On tap, Yin’s rich chocolate malting outdoes Yang’s tropical fruiting for resilient B & T. Roasted chocolate, cocoa and vanilla contrast currant-spiced black cherry tones. Betters most competitors.
Enormous 32-ounce can brings tinny metallic derision to slick caramel malting and phenol-hopped acridity of understated, lackluster porter-bock mix. Despite boasting ‘glacial mineral water,’ crispness lacks. Obliging brown-sugared cocoa-powdered chocolate roast overrides ashen cola-walnut singe consuming astringent purple grape, prune, and cherry whimper, weakening to chalky mocha tartness. Slight barleywine lick detected at blah dried-fruit finish. Serve to less discriminating brown ale consumers.
Sullen dark chocolate presence weak compared to bolder stouts while grain resilience lacks crispness of golden lagers. Incomplete soured fruit esters interrupt moderately creamy mocha sweetness and bitter coffee usurpation. Infrequent raisin-licorice illusions surface as lukewarm nuttiness diminishes flat burnt-toast finish.
In jug-handled wide-mouth quart bottle, Mud seemingly combines robust English Porter with fine Continental pilsner. Dirty-grained caramel-maple entry, tart fig-date nucleus, and nutty molasses tweak surrender to fizzy metallic soaping. Perhaps the Delta Mud should be thicker, since this goes down too smooth for an otherwise acidic black & tan.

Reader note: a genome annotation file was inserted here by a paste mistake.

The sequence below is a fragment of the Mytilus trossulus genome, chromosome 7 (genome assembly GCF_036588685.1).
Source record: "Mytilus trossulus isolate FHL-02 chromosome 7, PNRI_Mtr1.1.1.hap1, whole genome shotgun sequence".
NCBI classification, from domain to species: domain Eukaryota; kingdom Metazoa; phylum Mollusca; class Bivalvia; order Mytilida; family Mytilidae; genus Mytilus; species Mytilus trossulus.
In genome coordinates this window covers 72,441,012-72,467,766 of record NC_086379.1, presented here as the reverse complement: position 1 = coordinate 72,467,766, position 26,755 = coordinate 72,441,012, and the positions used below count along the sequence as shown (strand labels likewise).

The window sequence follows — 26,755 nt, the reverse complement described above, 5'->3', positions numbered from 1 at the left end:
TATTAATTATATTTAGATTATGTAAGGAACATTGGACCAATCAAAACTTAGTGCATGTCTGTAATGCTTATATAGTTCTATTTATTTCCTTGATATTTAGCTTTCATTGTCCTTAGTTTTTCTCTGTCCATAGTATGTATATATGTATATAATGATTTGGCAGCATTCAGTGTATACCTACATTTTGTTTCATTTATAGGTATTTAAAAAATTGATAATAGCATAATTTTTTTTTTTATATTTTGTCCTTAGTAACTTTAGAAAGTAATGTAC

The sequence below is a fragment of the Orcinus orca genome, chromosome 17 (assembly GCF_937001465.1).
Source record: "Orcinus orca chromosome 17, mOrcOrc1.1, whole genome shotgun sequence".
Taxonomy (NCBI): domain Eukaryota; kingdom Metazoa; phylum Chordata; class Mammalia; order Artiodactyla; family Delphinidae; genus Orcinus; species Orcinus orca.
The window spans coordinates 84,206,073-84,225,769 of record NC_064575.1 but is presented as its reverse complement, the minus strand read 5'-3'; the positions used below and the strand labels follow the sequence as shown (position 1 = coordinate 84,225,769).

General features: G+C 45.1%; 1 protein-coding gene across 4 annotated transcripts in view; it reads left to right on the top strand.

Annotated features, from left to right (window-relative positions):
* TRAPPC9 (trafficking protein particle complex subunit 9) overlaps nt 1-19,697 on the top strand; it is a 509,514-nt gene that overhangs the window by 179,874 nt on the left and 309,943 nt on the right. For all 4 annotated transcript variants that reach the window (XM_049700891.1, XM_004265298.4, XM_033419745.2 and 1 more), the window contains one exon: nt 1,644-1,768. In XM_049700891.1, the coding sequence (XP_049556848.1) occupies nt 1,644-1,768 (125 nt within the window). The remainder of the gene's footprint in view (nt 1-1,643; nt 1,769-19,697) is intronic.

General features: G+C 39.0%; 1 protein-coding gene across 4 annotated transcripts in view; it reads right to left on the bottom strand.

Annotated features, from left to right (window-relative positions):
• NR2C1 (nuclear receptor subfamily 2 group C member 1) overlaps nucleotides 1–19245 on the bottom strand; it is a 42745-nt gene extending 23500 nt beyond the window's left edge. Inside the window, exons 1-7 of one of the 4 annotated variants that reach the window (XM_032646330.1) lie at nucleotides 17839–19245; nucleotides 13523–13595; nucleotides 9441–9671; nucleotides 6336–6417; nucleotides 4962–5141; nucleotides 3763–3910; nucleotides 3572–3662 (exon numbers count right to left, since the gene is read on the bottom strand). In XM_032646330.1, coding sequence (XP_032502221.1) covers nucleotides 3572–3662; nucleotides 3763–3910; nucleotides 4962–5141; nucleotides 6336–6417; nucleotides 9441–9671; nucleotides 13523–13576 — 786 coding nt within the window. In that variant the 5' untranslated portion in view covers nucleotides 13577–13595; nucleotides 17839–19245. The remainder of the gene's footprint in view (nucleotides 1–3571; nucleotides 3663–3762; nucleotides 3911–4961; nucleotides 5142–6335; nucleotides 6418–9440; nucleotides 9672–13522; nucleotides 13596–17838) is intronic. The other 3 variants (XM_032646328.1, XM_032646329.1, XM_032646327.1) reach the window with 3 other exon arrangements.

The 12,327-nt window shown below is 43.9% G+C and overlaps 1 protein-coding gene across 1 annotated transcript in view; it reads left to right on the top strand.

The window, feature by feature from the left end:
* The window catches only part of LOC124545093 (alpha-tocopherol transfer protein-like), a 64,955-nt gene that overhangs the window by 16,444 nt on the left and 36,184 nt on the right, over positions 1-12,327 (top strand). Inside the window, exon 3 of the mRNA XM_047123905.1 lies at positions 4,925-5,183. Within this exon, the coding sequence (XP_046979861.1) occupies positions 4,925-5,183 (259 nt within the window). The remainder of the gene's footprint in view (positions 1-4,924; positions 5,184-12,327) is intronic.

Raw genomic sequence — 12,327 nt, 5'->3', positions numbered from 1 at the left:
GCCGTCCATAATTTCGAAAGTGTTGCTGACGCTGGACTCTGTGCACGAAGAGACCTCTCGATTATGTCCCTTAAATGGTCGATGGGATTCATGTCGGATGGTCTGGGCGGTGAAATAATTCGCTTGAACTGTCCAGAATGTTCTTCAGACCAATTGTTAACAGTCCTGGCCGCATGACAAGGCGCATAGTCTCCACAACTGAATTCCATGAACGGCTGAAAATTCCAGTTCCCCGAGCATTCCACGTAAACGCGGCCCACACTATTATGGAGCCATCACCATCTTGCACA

Whether or not fully convincing as a surprisingly light black & tan (mixing Drayman’s Porter with Hoosac Tunnel Amber), there’s plenty to appreciate. Chewy vanilla-chocolate sweetness weaves through permeating honeyed wheat spine, brown sugar glaze, milky chocolate souring, and minor hazelnut haze before enduring raisin-prune-fig expansion dominates hazelnut coffee-influenced finish of glowing copper amber curiosity. On tap at Doherty’s, fudgy caramel-burnt brown and black chocolate sweetness as well as mild coffee tones embrace fruit-spiced pale malting.